‘Information and its control will become a dominant source of power, as a natural next step in political evolution.’

The idea of governing by information isn’t a new one.

In East Germany, secret police known as the Stasi had files on more than one-third of its population.

The ‘highly effective’ operation relied on collecting as much information as possible. The key limiting factor to its effectiveness was because the filing system for that amount of information was impossible to manage.

With the social web and digital storage, this is much less of a problem.

A sophisticated team from any political party would be using [data] to their advantage to shape policies that will win elections – Matt Navarra

‘While it is too early to say precisely what a cyberocracy will look like, the outcomes include new kinds of democratic, totalitarian and hybrid governments, along with new kinds of state-society relations,’ Ronfeldt and Varda write.

‘Thus, optimism about the information revolution should be tempered by an anticipation of its potential dark side.’

The death of democracy and the transition to an information state? What a light and cheerful idea.

Few (if any) are advocating a return to Stasi rule and it is easy to make Nineteen Eighty-Four or Brave New World references here.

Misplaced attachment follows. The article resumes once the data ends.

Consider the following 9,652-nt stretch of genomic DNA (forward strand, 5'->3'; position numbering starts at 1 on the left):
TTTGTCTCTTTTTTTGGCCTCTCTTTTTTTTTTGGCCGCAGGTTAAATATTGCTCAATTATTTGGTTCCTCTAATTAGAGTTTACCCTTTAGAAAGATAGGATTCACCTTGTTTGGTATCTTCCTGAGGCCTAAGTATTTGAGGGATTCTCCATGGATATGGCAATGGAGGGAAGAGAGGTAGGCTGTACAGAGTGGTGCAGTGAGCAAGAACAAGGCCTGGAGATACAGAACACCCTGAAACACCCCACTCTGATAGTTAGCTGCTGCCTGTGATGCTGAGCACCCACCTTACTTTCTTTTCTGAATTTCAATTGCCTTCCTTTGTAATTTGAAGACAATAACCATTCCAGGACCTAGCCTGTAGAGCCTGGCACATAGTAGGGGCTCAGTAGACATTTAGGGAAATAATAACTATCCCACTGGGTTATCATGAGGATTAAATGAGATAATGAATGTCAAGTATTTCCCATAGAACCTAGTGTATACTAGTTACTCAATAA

But it seems to be a question of not ‘if’ more data will be used but ‘how’.

One example is the Stasi-like doomsday view but another more optimistic possibility is the opening of governments to true scrutiny as data could be democratised and open to all to create a ‘fairer’ society.

This isn’t a question about the future but how data is being used now:

‘There is a growing push toward drawing on big data for “better” decision making,’ Dr Elke Schwarz, lecturer in political theory at Queen Mary, University Of London, tells

‘And the excitement about more data equals better information continues to swell.

‘[It’s] probably most notable in matters of security. Think, for example, predictive policing practices already in place in UK policing, or consider the identification of targets [in military strikes] for targeted killing, often determined through algorithmic identification of potential suspects.

‘Both practices are highly controversial for obvious reasons (black box algorithms, what is the data on which decisions are made? etc) and there is heated debate about regulation, oversight, bias, issues of equality and rightfully so.’

Controversial they may be but they’re already here.

And the issue, as Dr Schwarz puts it, not that the data exists but who or what gets the deciding vote in what to do with it that is important.

It’s a big question: Does big data mean that humans can make ‘better’ decisions or can AI take decisions out of the hands of governments completely?

While ‘algorithmic warfare’ and autonomous weapons are already being funded by the Pentagon in the US (and it’s not the only country), algorithmic politics is less advanced.

‘Algorithms are great at cutting up your messages and targeting them at the voters who will be most engaged by a specific policy or word or image,’ James Morris, managing director of PR and marketing consultancy Edelman, tells

‘But we are a long way from algorithms creating the raw materials themselves because they go way beyond messages.